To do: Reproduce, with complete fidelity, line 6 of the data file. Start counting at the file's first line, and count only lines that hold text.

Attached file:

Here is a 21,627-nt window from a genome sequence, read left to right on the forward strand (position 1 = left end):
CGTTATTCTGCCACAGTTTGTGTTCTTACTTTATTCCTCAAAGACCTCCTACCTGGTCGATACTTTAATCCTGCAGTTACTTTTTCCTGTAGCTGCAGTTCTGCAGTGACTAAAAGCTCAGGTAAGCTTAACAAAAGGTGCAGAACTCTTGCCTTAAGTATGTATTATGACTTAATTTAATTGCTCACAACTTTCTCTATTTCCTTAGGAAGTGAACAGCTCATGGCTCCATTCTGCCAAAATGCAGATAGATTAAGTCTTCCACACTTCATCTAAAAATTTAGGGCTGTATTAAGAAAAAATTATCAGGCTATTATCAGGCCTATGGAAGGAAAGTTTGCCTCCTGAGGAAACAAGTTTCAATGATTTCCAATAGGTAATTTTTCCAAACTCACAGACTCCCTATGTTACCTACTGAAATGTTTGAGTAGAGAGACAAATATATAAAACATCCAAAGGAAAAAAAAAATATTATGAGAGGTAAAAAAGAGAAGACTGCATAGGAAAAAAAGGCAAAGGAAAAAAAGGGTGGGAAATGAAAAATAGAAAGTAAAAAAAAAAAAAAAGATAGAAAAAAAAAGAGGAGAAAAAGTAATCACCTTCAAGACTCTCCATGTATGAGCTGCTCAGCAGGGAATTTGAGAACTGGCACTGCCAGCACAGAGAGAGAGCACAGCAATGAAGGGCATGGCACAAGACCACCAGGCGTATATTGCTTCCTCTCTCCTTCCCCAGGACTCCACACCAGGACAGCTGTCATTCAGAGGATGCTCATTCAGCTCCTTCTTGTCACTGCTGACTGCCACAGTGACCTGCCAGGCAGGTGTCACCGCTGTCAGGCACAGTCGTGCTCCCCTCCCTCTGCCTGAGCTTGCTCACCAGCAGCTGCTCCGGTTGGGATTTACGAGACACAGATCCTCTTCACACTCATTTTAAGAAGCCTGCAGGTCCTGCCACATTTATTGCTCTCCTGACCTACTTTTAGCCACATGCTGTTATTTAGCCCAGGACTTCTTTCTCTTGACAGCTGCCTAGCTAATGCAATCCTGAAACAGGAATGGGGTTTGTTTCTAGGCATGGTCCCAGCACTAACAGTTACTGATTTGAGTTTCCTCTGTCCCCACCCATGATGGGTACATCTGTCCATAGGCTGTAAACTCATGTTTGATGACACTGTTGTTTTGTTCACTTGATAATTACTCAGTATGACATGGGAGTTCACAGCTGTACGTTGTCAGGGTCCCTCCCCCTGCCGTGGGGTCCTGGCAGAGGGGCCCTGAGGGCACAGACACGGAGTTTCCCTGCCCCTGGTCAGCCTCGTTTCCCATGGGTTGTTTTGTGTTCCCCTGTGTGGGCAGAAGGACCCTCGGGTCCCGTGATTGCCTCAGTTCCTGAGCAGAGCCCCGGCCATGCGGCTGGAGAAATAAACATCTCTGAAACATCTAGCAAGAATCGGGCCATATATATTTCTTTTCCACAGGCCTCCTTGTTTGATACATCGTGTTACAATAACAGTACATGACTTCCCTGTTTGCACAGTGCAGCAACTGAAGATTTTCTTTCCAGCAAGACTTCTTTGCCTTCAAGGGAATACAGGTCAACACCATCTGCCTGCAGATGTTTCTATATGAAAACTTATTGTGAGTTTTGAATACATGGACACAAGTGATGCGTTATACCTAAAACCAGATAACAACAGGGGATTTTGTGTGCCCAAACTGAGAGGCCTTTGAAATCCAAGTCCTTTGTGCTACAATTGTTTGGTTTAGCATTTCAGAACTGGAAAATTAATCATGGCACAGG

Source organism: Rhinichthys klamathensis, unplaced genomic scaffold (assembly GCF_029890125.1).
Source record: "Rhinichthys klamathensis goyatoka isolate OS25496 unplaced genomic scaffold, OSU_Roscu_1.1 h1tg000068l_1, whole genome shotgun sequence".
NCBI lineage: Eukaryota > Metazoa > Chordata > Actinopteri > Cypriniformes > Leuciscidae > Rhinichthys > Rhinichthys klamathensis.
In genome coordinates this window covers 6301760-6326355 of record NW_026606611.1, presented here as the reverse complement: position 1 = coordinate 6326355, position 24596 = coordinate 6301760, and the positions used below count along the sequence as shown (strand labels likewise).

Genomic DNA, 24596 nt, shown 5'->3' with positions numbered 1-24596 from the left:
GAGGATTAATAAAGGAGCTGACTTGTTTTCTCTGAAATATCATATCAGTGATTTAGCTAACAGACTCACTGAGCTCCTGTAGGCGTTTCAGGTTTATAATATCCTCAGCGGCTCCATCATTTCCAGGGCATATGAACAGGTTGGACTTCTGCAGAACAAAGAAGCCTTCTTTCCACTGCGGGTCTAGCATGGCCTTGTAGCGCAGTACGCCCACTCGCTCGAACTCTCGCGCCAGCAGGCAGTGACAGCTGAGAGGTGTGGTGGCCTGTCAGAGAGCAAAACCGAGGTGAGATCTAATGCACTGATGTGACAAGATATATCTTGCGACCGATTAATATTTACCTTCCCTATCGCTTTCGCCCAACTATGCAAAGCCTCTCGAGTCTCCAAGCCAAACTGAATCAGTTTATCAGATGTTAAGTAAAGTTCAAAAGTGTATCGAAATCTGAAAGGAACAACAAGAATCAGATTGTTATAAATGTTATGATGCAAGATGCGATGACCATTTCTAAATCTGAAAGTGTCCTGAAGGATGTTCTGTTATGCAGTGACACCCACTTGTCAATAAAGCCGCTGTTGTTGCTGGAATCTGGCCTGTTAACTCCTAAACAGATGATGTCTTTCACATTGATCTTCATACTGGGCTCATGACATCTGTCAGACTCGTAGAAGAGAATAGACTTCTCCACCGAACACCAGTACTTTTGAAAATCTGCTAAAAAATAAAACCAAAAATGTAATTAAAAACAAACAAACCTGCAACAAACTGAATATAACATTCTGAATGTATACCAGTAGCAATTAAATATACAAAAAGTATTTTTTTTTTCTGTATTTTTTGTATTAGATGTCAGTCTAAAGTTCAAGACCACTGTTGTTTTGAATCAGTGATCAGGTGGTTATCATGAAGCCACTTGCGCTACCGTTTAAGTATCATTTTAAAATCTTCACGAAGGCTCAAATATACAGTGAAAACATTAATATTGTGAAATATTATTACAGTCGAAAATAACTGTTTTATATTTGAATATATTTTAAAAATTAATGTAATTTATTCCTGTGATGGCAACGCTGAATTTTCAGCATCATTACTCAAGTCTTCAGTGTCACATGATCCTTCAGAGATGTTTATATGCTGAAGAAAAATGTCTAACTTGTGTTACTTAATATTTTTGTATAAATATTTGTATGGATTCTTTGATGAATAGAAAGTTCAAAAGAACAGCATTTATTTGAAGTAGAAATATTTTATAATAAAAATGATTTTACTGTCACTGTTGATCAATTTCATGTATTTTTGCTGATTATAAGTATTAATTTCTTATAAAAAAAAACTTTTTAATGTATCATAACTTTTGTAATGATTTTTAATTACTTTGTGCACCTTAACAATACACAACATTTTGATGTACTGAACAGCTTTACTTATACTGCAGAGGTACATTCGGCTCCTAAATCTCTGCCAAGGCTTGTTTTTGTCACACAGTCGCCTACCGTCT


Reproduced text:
In genome coordinates this window covers 6301760-6326355 of record NW_026606611.1, presented here as the reverse complement: position 1 = coordinate 6326355, position 24596 = coordinate 6301760, and the positions used below count along the sequence as shown (strand labels likewise).